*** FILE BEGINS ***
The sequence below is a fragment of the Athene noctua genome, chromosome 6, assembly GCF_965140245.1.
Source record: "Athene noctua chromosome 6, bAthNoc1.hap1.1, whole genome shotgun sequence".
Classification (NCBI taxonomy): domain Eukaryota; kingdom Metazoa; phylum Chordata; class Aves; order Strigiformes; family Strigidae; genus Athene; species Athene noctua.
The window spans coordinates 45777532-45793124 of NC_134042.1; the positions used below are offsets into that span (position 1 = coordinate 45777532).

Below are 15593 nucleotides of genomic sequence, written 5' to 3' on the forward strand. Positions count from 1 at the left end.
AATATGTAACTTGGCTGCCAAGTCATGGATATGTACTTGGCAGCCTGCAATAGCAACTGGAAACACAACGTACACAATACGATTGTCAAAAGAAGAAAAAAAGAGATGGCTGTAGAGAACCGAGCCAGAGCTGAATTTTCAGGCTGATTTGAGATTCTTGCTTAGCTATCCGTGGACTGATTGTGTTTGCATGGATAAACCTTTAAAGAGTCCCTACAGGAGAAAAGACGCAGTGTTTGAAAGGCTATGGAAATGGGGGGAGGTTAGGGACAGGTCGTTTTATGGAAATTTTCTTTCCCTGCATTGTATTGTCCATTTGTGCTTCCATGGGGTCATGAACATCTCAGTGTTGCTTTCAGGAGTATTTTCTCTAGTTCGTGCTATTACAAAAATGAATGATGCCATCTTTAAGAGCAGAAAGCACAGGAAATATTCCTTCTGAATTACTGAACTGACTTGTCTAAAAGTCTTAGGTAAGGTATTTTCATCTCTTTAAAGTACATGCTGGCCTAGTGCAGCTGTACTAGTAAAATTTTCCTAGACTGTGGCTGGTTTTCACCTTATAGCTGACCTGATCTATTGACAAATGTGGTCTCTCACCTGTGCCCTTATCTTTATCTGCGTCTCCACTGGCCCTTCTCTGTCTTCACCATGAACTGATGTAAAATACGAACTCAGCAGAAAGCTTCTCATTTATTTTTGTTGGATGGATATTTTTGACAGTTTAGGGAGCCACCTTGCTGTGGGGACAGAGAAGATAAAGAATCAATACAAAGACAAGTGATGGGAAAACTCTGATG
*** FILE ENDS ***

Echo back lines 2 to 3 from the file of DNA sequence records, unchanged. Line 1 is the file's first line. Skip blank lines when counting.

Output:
Source record: "Athene noctua chromosome 6, bAthNoc1.hap1.1, whole genome shotgun sequence".
Classification (NCBI taxonomy): domain Eukaryota; kingdom Metazoa; phylum Chordata; class Aves; order Strigiformes; family Strigidae; genus Athene; species Athene noctua.